With the addition of edge weights and markings to the hyperdigraph representation, the network can be analyzed to identify the set of paths which are of particular biochemical interest via optimization methods using path algebras or linear programming/oriented matroid programming. Analysis of this data, includes looking for biochemically meaningful information by identifying the transitions or places appearing most often or least often in the set of unique minimal cycles. Other questions that can be answered by postprocessing of this data set involve the identification of alternate pathways through the Krebs cycle. For example, if a place or transition in the Krebs cycle is disabled, what alternate pathways remain. The alternative pathways can be identified by inspecting the complete listing of circuits, eliminating those circuits containing the disabled place or transition. Frequency distributions are presented indicating the number of occurrences of each transition or place in the list of unique minimal cycles. Extreme values in the network analysis are of interest, be they valleys (i.e., infrequent occurrences) or peaks (i.e., frequent occurrence).

There are 86 transitions required to specify the Krebs cycle. The transitions, the count of their occurrences in the 15,893 unique minimal cycles, and the percentage of their occurrences in the 15,893 unique minimal cycles are presented in FIG. 21. Transitions are listed in order of decreasing occurrence in FIG. 21. The transition occurrences have been listed in pairs; however, for analyses in which a near equilibrium assumption will not be made, the values may differ. A low percentage of transitions indicates that information does not pass as readily in these parts of the Krebs cycle and a high percentage indicates that these transitions are more readily passing information. The first set of low transition values (t5-t8) corresponds to passing through the citrate synthetase P5. The next set (t15-t18) corresponds to aconitase (P11) reactions. The next set of low values occur in subreaction 4 (t25, t26, t29, and t30) corresponding to isocitrate dehydrogenase (P16) complex formation. These low values are split by large transitions coupling to NAD/NADH2. Low values are also found at t39 and t40, involving a-ketoglutarate dehydrogenase (P23) as well as with succinyl CoA (P27) synthetase. There are a large number of low percentage transitions (t47, t48, and t51-158) in the CoA synthetase pathway, including the GDP→GTP reaction. Another group of low percentage transitions (t63-t68) is found for succinate dehydrogenase (P41) and the formation of FADH2 (P45) from FAD (P43). Low percentage transitions, (t73 and t74) and (t81 and t82), are found for fumarase (P49) and for malate dehydrogenase (PS3), respectively. The low percentage transitions (<30%) are, in general, found in the centers of the various subreactions and involve enzyme-substrate complex formation.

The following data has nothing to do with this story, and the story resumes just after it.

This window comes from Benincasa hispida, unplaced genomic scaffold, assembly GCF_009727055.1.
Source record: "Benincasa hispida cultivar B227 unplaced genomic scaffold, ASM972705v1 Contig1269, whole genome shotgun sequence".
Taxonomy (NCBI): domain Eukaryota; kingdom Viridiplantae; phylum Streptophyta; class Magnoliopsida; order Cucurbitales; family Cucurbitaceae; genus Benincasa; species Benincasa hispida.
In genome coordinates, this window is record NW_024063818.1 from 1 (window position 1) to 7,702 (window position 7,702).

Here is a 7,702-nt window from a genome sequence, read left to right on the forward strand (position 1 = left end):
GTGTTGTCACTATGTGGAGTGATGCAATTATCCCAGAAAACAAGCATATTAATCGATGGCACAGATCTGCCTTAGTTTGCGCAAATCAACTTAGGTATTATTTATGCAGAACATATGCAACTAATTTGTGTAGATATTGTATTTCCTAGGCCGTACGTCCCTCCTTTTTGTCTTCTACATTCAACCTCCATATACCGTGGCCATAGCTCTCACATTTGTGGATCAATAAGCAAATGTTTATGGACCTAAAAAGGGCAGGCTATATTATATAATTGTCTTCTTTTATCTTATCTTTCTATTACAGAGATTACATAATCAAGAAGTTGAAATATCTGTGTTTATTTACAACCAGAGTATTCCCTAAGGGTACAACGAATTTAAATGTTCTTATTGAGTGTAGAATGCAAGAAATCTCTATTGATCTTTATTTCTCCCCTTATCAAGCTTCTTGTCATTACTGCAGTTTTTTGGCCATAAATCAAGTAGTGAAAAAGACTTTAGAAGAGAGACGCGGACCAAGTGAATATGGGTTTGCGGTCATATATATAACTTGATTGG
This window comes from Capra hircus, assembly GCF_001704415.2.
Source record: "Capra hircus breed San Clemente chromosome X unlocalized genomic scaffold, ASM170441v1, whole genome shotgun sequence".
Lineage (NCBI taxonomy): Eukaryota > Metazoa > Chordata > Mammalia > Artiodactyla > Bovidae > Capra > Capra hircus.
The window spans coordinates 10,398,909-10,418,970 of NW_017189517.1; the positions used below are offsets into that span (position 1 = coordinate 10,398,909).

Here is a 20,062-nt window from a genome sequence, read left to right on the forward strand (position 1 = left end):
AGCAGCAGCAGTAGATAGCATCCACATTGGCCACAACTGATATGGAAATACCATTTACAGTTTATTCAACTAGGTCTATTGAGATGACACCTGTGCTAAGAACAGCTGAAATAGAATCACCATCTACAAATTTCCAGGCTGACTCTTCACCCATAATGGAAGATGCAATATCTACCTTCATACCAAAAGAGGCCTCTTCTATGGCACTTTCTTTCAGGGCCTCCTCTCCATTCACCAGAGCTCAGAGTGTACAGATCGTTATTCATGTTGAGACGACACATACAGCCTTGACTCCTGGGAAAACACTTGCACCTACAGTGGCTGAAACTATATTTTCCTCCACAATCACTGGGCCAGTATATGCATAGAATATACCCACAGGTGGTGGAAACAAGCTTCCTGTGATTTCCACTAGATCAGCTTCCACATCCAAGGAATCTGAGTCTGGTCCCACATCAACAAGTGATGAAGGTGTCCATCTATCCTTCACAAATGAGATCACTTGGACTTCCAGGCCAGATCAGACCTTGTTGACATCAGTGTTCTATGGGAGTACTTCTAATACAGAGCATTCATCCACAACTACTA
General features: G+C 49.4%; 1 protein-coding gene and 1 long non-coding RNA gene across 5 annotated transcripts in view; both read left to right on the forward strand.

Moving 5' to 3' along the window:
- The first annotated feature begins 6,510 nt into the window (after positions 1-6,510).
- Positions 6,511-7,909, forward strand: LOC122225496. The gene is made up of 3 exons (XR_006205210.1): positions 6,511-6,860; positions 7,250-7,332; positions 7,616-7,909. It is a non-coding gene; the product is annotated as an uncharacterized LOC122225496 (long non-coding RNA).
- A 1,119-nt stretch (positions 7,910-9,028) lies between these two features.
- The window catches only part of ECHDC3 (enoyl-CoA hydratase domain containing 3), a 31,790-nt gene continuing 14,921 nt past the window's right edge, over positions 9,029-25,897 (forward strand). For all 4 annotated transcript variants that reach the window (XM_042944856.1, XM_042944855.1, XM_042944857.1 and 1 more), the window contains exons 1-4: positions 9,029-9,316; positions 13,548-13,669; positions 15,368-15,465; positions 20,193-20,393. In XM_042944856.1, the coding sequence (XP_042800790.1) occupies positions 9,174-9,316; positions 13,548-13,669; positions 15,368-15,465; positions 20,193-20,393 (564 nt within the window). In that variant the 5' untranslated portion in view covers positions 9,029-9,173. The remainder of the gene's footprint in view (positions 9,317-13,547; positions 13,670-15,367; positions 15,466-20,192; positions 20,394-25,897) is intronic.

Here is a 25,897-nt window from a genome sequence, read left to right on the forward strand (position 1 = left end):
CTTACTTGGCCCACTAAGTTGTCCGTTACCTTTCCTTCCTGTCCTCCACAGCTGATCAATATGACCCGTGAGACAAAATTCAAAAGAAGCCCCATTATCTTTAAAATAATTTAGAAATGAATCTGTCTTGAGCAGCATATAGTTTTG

There are fewer high percentage transitions (>60%) than low percentage transitions (<30%). The high percentage transitions involve the transitions in and out (t59-t62) from succinate (P38), in and out (t69-t72) from fumarate (P46), and in and out (t75-t78) of L-malate (P50). Whereas the lowest numbers of transitions correspond to enzyme complex formation, the highest numbers correspond to the release and use of the 4 carbon systems: succinate, fumarate, and malate. These involve substitutions of OH for H on succinate. The reaction involving the next step, includes the formation of a carbonyl from the alcohol to form oxaloacetate.

Fifty-nine places are utilized in representation 300 of the Krebs cycle. The places, the count of their occurrences in the 15,893 minimal cycles, and the percentage of their occurrences in the 15,893 unique minimal cycles are presented in FIG. 22. The table is presented in descending order of occurrence. The occurrence of places approximately splits into three categories: those between 65% and 92%, those between 33% and 54%, and those that only appear in one cycle. The latter grouping contains the enzymes: P5, P11, P16, P23, P30, P41, P49, and P53.

There are a number of places that have a high percentage of occurrences. The highest percentage is that associated with P51, which is the L-malate:malate dehydrogenase complex, followed by P29 and P7, which are the succinate:succinyl CoA synthetase complex and the citrate:CoA complex, respectively. The next highest percentages involve succinate and more of its complexes, and fumarate and its complexes. These are consistent with the fact that the most transitions involve these species. An interesting place which shows up at a high percentage is the isocitrate:isocitrate dehydrogenase place, P14.